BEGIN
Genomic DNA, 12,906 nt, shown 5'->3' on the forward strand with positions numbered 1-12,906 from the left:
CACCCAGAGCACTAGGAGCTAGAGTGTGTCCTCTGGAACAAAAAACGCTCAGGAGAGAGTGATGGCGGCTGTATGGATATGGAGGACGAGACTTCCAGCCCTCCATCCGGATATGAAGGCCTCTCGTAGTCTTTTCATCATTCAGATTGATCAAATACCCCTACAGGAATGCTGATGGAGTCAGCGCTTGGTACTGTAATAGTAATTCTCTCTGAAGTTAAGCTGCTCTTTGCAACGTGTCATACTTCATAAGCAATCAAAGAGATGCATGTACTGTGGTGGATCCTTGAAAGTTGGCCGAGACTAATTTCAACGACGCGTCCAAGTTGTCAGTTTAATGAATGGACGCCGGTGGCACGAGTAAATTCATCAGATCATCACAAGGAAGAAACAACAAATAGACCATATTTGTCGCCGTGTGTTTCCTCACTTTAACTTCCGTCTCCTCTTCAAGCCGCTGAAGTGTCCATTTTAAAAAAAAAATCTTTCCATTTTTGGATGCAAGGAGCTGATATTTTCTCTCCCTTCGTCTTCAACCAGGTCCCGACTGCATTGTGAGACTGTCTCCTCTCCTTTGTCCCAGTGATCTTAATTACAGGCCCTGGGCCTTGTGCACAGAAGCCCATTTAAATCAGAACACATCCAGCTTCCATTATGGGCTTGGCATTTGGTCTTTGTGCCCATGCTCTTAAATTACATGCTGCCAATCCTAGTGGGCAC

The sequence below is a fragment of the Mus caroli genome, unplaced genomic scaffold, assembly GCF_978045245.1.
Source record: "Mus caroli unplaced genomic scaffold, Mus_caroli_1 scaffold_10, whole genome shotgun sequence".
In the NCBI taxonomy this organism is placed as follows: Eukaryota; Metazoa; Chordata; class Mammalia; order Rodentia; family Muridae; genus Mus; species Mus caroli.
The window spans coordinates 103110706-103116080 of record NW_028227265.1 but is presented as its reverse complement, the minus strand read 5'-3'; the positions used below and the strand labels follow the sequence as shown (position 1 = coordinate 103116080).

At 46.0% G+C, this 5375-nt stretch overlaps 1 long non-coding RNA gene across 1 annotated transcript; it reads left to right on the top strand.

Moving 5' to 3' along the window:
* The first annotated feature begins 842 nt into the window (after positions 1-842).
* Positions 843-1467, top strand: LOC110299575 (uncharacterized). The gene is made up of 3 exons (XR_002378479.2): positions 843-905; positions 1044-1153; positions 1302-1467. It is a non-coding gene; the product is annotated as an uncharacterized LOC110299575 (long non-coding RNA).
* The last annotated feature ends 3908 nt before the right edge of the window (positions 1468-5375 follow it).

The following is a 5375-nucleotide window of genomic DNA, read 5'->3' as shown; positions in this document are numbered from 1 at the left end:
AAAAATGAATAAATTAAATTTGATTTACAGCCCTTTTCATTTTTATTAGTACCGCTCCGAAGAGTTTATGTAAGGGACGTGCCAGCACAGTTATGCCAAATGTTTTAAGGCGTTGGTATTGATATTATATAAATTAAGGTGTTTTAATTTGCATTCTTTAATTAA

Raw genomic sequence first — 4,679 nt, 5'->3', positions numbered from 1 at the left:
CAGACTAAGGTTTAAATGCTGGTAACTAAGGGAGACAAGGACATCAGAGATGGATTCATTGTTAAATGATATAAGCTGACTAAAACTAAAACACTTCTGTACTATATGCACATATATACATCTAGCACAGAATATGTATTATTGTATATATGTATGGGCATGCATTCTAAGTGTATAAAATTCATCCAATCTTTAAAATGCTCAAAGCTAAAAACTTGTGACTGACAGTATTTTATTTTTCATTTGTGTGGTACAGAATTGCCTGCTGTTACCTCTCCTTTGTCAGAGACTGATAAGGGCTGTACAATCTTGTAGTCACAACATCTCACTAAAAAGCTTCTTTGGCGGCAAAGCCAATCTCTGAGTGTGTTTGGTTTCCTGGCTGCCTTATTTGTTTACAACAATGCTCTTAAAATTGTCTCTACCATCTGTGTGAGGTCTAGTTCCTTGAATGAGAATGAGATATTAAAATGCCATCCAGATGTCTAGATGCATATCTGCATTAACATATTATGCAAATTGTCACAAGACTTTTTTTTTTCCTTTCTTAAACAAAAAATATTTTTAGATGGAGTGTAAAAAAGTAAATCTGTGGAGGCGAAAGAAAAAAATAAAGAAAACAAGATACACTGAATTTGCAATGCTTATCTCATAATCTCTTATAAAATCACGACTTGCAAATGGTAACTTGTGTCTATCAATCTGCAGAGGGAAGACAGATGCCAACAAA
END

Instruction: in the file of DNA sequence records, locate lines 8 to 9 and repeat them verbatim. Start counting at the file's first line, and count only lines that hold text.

Moving 5' to 3' along the window:
* The first annotated feature begins 842 nt into the window (after positions 1-842).